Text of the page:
With projects like the Broadway Stack being completed last year and the Atlantic Yards B2 Tower starting to take shape modular construction is really going to take off in 2014. Already fairly commonplace in the United Kingdom and throughout Europe, modular construction has many benefits that are enticing to owners and developers. Construction costs and time of project delivery can be greatly decreased using modular construction. Modular units are constructed in a warehouse or factory in an assembly-line fashion similar to the auto industry and all building components can be integrated into the construction. They are then transported to the construction site and hoisted into place using cranes and the units are joined together. Constructing the modular units in a controlled environment eliminates delays caused by weather and also provide a safer work environment since it eliminates having employees working at height. Modular construction also has the added benefit of providing stronger and more durable structures since they have to be built to endure transportation to the site and being lifted into place. Modular construction can be applied to a range of building types from hotels and high-rise apartments to hospitals and office buildings.
3. Increased Technology Usage
Technology is going impact on the construction industry in a multitude of ways in 2014. Building Information Modeling (BIM) is going to have greater implementation not only from design firms but will also be utilized by more contractors during construction and by owners using the BIM for management of completed buildings. Mobile technology will have a greater presence on the jobsite. Expect to see a lot more tablets, smartphones and laptops being used on the construction site to better manage projects, increase productivity and keeping workers safe with mobile applications and software as a service (SaaS) using cloud technology. Thanks to the “internet of things” expect to see more in the way of building system integration. The implementation of building automation solutions that allow all building components to communicate with each other to provide better energy efficiencies and reduce waste will increase. Not only will these systems be able to gather and assimilate data but they will be accessible to monitor and control remotely from anywhere in the world.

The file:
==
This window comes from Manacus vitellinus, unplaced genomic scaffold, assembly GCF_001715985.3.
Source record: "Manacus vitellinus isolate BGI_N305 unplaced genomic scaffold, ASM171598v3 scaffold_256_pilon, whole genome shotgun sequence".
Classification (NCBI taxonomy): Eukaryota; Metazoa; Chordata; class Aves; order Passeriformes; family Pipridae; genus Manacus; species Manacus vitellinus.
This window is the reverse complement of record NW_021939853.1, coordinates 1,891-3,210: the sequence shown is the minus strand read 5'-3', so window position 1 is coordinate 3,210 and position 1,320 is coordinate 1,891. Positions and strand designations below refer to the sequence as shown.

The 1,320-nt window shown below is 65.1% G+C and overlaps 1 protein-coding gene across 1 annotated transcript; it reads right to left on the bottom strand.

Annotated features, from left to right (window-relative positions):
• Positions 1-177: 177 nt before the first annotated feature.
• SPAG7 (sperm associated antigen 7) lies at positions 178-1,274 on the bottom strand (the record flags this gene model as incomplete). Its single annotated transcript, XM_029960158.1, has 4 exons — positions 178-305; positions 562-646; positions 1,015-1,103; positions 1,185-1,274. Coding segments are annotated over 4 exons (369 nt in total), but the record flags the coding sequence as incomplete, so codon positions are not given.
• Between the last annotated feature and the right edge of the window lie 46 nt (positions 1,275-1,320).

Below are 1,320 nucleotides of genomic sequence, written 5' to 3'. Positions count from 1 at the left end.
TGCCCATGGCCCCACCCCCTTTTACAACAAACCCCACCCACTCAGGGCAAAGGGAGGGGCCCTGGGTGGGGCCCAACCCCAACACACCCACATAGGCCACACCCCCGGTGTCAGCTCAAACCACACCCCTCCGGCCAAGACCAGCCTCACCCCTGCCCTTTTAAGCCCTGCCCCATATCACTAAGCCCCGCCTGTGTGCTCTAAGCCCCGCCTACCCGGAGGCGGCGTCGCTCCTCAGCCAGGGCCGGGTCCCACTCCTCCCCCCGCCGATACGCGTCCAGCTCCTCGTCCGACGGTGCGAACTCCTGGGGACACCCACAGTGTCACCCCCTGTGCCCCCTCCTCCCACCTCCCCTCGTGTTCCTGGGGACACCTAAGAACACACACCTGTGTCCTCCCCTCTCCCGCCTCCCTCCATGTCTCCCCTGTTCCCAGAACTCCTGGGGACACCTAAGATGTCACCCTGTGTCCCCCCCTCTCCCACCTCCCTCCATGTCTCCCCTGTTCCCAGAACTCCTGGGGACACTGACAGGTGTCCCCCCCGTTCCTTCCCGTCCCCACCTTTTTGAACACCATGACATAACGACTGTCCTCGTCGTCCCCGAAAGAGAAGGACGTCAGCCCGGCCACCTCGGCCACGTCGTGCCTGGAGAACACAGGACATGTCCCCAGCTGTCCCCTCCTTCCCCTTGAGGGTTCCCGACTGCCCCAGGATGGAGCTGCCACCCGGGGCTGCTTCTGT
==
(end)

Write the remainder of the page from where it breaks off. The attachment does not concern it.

4. Renewable Energy
Net zero energy buildings are going to be the next big thing in green and sustainable construction so renewable energy is going to be a major player this year. Solar energy will lead the charge but also look out for geothermal and wind energy to be more prevalent as well. Advances in renewable energy technology continue and allows for more cost-effective solutions to hit the market. The solar market is worth billions annually and that number will continue to increase year over year especially with costs continuing to fall. The Solar Energy Industries Association claims that solar panel costs have dropped 60% from the beginning of 2011 to about the middle of last year. Solar technology is being incorporated into all kinds of building materials from windows to shingles and a host of other building-integrated photovoltaics.
5. Continued Growth
The commercial construction industry will continue to recover as the country’s economy continues its recovery. Construction spending should continue to increase throughout the year with more construction starts occurring. Not all areas of the country will see the same levels of growth in the construction industry. Much like last year some areas will see gradual improvements while other areas of the country will see more rapid growth. The industry should continue to see the addition of jobs throughout the year with the unemployment rate continuing to decrease. This is not to say that there won’t be a hiccup or two like in 2013 where there were a couple of months with job losses. The one roadblock to the continued growth in the construction industry is the skilled worker shortage the industry is facing. When the recession hit a lot of workers left construction and found employment in other industries. As the construction industry continues to recover a solution to the skilled worker shortage will have to be found.
There are lots of good things to look forward to this year in commercial construction and I hope everyone has a successful and prosperous 2014.